A personal record of understanding, deciphering, speculating and predicting the development of modern microarchitecture designs.

Thursday, September 02, 2010

The IPC Myths

While Instruction Per Cycle (IPC) is an important metric for program optimization, it has been misused in many contexts. Below are a few common examples:
  • IPC can be used to describes how good a CPU is.
  • IPC is roughly proportional to pipeline width of the CPU.
  • IPC of modern CPUs are high (>>1).
  • Amdahl's law says CPU with higher IPC will have higher single-threaded performance.
  • ... 

Myth #1: IPC described as a single value

A common problem of all the "statements" above is that they all refer to IPC as if it is some intrinsic property determined by the CPU microarchitecture. In fact, IPC is a property determined not just by the CPU, but more by the program from algorithm down to instruction scheduling. For example, it is very possible for a CPU1 to have higher IPC than CPU2 running program A, but lower IPC running program B.

Thus, saying "CPU1 has higher (or lower) IPC than CPU2" has to be inaccurate, especially when the two processors have different microarchitectures.

Myth #2: Higher IPC means better

Many people believe higher IPC means higher (single-thread) performance. This is as wrong as when people thought higher clock rate means higher performance. Still, many believe higher IPC is better because the CPU can run as fast with slower clock rate. This seems an over-reaction to the Pentium 4, which had very high clock rate but moderate performance compared to Athlon64/Opteron.

The problem with this type of thinking is that the relation between IPC and clock rate is really a tradeoff. Like any tradeoff relation, you don't get optimal results by sliding towards either edge. With microarchitecture and circuit-level advancements, both clock rate and/or IPC can be increased. Which one to improve should depend on the design and application of the processor, and it's definitely not always (not even usually) IPC.

Myth #3: IPC is proportional to CPU pipeline width

We see many arguments like below on the Internet--
  • Core 2 can issue up to 4 x86 instructions per cycle, so it should have an IPC close to 4.
  • Nehalem brings [this or that features] to circumvent the decode limit, so it's IPC is 25% or 33% higher than Core 2.
  • K10 (AMD Family 10h) can only decode 3 x86 instructions per cycle, so its IPC has "bottleneck" at the instruction decode.
None of these statements is correct. It's not that the conclusion of these statements are absolutely false, but that their reasoning does not hold water. The best we can say about them is that without profiling or cycle-accurate simulation, we simply don't know.

In the case of Core 2 and Nehalem, we actually know for sure that the statements above are false. IPC of Core 2 Duo running SPEC CPU2006 was measured in this paper. The values were between 0.4 to 1.8 among all sub-benchmarks, with average only around 1.0, no where near its 4-way decoder width.

If we compare actual SPECint measurements of Core 2 (22.6) with Nehalem (25.1 or 27.8), we see that Nehalem has 11% to 23% higher single-thread performance after taking into account potentially 20% turbo frequency. Thus Nehalem's IPC for SPECint is at most ~20% higher than Core 2, and most likely much less when exclude the turbo mode effect. In other words, if Core 2's IPC for SPECint sub-benchmarks were 0.4~1.8, then Nehalem's should be between 0.5~2.1. Both are far below what is implied by their 4-way pipelines or any sexy-sound marketing features.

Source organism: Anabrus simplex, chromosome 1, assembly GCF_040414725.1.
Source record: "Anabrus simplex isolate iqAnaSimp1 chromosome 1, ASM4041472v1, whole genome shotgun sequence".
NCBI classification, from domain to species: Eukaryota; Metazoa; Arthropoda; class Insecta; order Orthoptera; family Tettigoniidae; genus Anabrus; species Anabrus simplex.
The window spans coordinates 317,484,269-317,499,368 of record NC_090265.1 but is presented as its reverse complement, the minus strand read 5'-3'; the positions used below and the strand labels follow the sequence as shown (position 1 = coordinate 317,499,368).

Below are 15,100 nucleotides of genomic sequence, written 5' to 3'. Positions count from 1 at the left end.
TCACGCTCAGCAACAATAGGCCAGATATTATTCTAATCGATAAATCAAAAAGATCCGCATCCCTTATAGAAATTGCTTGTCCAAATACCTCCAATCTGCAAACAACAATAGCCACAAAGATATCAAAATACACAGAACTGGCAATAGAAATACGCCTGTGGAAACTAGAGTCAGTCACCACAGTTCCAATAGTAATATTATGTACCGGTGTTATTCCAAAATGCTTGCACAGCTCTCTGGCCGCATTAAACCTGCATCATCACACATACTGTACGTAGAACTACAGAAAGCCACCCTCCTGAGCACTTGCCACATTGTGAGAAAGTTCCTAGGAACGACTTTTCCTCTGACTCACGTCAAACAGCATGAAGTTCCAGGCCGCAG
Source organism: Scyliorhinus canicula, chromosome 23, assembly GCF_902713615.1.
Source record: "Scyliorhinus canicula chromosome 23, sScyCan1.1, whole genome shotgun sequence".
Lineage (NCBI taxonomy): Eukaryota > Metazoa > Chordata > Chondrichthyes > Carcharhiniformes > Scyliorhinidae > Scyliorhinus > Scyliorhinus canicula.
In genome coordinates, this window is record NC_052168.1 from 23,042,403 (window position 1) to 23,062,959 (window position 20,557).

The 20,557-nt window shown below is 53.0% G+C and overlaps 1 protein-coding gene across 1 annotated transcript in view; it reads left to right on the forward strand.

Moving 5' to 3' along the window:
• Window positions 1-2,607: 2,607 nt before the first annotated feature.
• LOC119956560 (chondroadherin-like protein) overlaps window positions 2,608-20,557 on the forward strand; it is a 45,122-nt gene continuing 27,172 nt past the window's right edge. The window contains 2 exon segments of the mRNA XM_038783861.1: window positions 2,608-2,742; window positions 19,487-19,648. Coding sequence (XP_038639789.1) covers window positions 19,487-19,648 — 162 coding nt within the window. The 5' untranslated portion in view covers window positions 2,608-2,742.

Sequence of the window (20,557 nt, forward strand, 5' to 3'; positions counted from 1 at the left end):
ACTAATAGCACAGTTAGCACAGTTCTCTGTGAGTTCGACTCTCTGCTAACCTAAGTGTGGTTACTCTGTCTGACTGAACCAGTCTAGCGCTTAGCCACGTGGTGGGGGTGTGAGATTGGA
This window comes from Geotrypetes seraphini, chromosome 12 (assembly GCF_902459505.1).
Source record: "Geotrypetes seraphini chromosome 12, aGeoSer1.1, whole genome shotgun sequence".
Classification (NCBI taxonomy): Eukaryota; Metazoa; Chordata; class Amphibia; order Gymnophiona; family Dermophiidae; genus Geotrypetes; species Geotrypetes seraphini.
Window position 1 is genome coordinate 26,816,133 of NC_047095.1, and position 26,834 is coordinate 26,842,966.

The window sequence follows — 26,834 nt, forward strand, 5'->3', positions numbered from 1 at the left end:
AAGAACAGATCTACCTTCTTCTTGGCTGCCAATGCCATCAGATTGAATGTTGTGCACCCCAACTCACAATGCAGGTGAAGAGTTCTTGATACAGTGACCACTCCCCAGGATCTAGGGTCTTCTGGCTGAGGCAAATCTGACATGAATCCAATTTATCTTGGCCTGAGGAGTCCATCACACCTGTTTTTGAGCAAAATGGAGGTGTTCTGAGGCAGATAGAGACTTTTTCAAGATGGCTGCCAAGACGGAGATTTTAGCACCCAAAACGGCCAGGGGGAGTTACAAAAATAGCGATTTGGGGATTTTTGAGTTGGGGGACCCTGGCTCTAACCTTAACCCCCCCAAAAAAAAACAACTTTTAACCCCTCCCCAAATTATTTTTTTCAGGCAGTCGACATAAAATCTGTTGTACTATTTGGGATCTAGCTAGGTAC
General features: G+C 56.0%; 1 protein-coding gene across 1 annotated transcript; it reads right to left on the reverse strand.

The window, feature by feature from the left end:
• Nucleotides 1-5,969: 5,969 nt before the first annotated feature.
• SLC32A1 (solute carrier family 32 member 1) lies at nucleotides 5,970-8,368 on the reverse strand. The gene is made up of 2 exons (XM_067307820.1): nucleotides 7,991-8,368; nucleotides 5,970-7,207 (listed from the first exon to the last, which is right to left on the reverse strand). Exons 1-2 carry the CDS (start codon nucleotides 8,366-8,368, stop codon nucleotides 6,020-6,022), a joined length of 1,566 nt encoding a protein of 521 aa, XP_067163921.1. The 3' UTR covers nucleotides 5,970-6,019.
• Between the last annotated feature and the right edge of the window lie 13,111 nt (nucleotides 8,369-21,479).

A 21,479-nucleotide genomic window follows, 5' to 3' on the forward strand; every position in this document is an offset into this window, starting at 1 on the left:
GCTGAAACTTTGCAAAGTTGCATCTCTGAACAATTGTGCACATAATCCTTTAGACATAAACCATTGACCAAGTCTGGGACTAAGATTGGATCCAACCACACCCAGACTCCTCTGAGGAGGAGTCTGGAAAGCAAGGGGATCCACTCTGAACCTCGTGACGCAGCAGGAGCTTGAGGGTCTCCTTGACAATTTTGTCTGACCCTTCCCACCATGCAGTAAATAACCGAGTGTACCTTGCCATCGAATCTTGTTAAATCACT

Myth #4: Amdahl's law favors CPU designed for higher IPC

This is the strangest argument that I have seen on the Internet, because it is completely the opposite of truth. The main thing that Amdahl's law says is that performance improvement is intrinsically limited by the available parallelism in a program. In the context of single-threaded programs, this means that performance at the same clock rate is limited by the Instruction-Level Parallelism (ILP) available in the program.

Some people see that "limited by the ILP" part and immediately relate it to a CPU designed for higher IPC. The problem here is that, according to Amdahl's law, the ILP is limited by the program, not the CPU. In other words, if your program has low ILP, it will not run fast no matter how high an IPC the CPU was designed for. Thus in fact Amdahl's law favors a CPU designed for higher clock rate but lower IPC than the available ILP in the program.

Furthermore, the available ILP in a program is also a strong function of the window size and the branch prediction accuracy. Both are very difficult to increase in the uber-complex microarchitectures of modern CPUs. That is why features such as SIMD (SSE and AVX), SMT, and turbo frequency are used in Nehalem to improve single-thread processor performance. None of them increases IPC of the CPU.


IPC is very useful when one wants to optimize his program for a particular system. It is one of the most important metrics that profiling produces. But like any metric, generalizing its implication outside of its intended usage context is usually meaningless and even misleading.
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